Donavon Frankenreiter - Culture Room, Fort Lauderdale - June 15

It had been many a Cinco de Mayo since I'd seen the number of girls wearing fake mustaches as were in the parking lot outside the Culture Club on Saturday night.

The reason was simple. Donavon Frankenreiter, the surfing singer, was in town with his band. His mustache is his calling card, so much so that if you forgot to bring one from home, the merchandising table was selling them for a dollar a pop. This made for a confusing scene. Obviously the women's mustaches were all phony, but you had to do double takes on all the guys with dark hair above their upper lips.

All the hype resulted in the concert's biggest disappointment.

See also

- Donavon Frankenreiter: "The Main Thing Is to Enjoy the Journey"

When the man walked on stage, Donavon Frankenreiter's mustache was obscured by equally prominent chin hair. His facial hair was less reminiscent of the Frank Zappa mustaches being sold and more like the shaggy beard of The Dude from The Big Lebowski. Fortunately, the evening's music far exceeded any expectations that might have been lowered with a dollar wasted on an irrelevant mustache.

From the opening song "Free," Frankenreiter and his band brought a jazzier, Steely Dan influenced sound to each song, making them sound more diverse than the original recorded material. Much of the credit should be shared with the band, even if Frankenreiter's guitar playing was impressively precise. The bass player and drummer kept the rhythm, which is even more noteworthy, considering Frankenreiter's onstage announcement that this was a substitute drummer, replacing the real drummer, who ended up in the hospital after a misstep off the tour bus resulted in an injured ankle.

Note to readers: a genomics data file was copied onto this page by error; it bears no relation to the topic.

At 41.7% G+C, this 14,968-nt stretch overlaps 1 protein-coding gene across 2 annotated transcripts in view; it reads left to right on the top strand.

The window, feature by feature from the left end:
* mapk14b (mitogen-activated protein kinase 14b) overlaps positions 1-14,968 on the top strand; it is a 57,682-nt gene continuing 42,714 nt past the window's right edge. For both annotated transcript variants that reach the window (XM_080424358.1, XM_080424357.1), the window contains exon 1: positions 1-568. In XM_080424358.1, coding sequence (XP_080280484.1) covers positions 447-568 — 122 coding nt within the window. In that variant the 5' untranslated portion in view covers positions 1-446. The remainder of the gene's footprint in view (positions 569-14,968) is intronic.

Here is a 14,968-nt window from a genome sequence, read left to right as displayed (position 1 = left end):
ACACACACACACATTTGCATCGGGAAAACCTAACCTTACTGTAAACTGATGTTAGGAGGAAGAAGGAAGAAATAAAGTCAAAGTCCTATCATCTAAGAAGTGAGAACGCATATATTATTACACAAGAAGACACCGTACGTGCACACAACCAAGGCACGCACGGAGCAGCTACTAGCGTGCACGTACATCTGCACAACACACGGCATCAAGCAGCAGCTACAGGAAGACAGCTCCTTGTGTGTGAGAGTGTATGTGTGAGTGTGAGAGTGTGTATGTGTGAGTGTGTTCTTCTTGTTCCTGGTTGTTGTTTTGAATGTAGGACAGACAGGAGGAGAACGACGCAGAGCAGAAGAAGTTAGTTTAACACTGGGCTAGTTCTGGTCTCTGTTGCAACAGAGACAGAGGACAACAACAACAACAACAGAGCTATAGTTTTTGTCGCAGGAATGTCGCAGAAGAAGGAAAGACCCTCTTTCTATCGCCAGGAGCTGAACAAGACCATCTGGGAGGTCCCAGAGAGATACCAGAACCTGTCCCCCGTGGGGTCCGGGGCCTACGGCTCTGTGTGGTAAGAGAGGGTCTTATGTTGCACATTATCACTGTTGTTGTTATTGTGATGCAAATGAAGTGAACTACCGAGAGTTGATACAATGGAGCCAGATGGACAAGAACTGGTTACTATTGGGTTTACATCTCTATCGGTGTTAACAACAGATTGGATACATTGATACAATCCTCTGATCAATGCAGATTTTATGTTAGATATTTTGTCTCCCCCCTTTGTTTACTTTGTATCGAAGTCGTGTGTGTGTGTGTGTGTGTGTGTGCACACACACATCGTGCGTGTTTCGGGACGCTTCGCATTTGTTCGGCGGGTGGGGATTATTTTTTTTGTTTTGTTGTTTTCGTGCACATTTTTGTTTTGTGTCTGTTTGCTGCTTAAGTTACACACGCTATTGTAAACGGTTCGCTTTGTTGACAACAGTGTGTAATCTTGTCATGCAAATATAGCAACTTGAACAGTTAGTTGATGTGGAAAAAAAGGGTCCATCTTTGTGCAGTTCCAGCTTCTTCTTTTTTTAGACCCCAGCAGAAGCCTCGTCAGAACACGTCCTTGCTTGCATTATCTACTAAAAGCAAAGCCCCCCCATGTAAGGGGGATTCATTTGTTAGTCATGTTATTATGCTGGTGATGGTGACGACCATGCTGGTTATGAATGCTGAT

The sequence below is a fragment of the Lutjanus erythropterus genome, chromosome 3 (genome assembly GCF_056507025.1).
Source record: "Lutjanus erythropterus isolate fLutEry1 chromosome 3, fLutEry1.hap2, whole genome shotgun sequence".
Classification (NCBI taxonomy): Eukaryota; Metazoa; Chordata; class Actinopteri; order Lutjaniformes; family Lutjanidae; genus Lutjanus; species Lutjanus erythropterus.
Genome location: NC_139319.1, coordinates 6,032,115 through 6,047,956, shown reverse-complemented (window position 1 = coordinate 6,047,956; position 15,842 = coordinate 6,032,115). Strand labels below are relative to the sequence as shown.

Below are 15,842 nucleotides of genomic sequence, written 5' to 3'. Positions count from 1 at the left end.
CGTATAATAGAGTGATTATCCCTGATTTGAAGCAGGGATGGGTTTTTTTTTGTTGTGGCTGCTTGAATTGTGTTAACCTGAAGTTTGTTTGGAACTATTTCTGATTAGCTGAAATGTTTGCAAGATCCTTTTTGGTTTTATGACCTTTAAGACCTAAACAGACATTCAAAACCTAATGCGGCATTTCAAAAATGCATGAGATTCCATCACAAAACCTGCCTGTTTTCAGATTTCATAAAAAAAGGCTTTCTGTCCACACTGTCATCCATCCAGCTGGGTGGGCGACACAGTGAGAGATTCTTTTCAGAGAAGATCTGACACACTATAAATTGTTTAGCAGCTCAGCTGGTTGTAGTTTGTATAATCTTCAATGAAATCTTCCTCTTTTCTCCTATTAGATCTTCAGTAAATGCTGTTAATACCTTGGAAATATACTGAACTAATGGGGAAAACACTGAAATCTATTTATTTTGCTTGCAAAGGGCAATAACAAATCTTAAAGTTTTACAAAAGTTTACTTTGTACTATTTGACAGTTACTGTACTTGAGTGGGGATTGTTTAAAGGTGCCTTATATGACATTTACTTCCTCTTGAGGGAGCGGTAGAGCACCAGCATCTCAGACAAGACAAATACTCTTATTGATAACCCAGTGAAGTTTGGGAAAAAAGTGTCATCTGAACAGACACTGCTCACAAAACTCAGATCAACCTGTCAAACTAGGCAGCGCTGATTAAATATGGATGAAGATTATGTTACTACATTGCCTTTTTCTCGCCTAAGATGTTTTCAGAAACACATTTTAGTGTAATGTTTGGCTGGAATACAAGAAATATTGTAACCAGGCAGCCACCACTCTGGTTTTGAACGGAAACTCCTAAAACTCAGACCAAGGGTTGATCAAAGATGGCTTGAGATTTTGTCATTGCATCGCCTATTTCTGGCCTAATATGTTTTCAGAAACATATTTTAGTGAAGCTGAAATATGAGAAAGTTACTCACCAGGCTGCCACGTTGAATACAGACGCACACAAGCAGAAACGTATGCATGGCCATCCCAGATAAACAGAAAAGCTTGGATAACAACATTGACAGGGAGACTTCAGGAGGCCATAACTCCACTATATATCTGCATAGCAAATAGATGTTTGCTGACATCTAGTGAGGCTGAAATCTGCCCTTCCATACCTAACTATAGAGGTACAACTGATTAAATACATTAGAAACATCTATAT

Deserving of particular notice was multi-instrumentalist Paul Clark who brought a poppy hockey arena organ sound to "Your Heart" and belted out a saxophone for "What'cha Know About."

The opening acts were mostly ignored, in spite of their enthusiasm. Karina Skye came on stage with only an acoustic guitar and a very short dress. The lyrics of her songs seemed to be from someone for whom Engish was not their first language. On her final song "Ferris Wheel," she revealed this to be the case as it was mostly in Portuguese, the language of her home country, Brazil. In response, a woman with a fake mustache said, "You can tell by her butt she's from Brazil."

The Crazy Carls consisted of a singer/guitarist with Nothing's Shocking era Perry Farrell dreadlocks and a silent keyboardist. They were pretty laid back for their name, but the crowd was even more comatose. The singer pleaded "Put your hands up if you're having a good time." It seemed everyone was miserable, so he tried again. "Put your hands up if you're drinking." No one bothered to put up their drinks. Maybe, the audience would have participated if he said, "Put your hands up if you're wearing a mustache that's not yours."

When Donavon Frankenreiter took the stage, the crowd was rapt. They sung along to every song, so much so that he felt comfortable bringing up a random girl from the audience to come on stage and sing the chorus for "Life, Love, & Laughter." But I guess that was the theme of the evening. Drummers, singers, facial hair, we're all replaceable.

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David Rolland is a freelance writer for New Times Broward-Palm Beach and Miami New Times. His novel, The End of the Century, published by Jitney Books, is available at many fine booksellers.
Contact: David Rolland